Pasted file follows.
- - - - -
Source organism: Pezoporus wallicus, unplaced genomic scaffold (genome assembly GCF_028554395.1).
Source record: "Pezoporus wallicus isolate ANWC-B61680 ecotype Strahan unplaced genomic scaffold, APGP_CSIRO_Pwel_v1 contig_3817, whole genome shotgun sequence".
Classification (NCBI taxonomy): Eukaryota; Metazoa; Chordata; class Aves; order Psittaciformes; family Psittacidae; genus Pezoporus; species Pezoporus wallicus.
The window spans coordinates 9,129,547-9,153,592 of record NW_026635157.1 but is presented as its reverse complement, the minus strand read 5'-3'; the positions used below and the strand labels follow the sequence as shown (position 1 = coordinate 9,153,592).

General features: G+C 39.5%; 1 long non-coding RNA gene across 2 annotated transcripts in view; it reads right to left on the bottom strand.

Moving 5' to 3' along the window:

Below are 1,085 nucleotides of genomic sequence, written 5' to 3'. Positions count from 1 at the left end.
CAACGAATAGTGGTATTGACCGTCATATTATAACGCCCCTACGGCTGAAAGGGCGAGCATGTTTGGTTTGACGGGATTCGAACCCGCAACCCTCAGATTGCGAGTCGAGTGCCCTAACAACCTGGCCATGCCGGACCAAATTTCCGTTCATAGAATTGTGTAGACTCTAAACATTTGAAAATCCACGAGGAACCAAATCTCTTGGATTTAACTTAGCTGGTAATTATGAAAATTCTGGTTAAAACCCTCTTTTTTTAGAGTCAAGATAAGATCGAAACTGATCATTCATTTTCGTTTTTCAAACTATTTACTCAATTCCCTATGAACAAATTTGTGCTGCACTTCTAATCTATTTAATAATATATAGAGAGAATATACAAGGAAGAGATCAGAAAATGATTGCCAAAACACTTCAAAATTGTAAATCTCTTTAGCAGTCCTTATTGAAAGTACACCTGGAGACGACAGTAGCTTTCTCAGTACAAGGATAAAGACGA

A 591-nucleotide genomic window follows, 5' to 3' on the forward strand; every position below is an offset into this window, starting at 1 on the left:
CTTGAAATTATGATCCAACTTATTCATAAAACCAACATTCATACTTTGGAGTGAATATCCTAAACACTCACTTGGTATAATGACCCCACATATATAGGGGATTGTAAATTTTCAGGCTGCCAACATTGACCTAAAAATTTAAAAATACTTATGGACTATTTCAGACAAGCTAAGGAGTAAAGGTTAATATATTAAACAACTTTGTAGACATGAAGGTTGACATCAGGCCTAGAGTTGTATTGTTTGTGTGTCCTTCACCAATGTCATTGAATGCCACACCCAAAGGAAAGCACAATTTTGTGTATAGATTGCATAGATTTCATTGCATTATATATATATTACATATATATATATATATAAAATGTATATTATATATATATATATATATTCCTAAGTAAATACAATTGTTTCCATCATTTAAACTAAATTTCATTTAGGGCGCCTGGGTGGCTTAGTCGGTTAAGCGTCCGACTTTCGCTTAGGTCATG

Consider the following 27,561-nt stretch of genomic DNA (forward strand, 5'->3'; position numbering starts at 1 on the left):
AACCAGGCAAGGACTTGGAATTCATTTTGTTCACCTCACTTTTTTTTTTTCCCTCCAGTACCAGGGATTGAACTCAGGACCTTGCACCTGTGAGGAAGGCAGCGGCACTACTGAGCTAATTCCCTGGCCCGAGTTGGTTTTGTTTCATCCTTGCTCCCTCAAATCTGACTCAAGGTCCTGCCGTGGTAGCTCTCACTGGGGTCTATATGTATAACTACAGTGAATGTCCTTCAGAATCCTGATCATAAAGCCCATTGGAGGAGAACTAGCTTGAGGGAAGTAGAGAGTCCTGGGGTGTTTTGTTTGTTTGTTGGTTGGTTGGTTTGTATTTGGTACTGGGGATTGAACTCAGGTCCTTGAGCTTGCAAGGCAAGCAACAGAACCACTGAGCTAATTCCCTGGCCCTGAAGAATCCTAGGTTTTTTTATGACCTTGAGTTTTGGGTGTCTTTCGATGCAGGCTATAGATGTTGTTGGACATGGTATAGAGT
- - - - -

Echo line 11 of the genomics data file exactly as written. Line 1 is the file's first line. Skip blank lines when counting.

Consider the following 27,561-nt stretch of genomic DNA (forward strand, 5'->3'; position numbering starts at 1 on the left):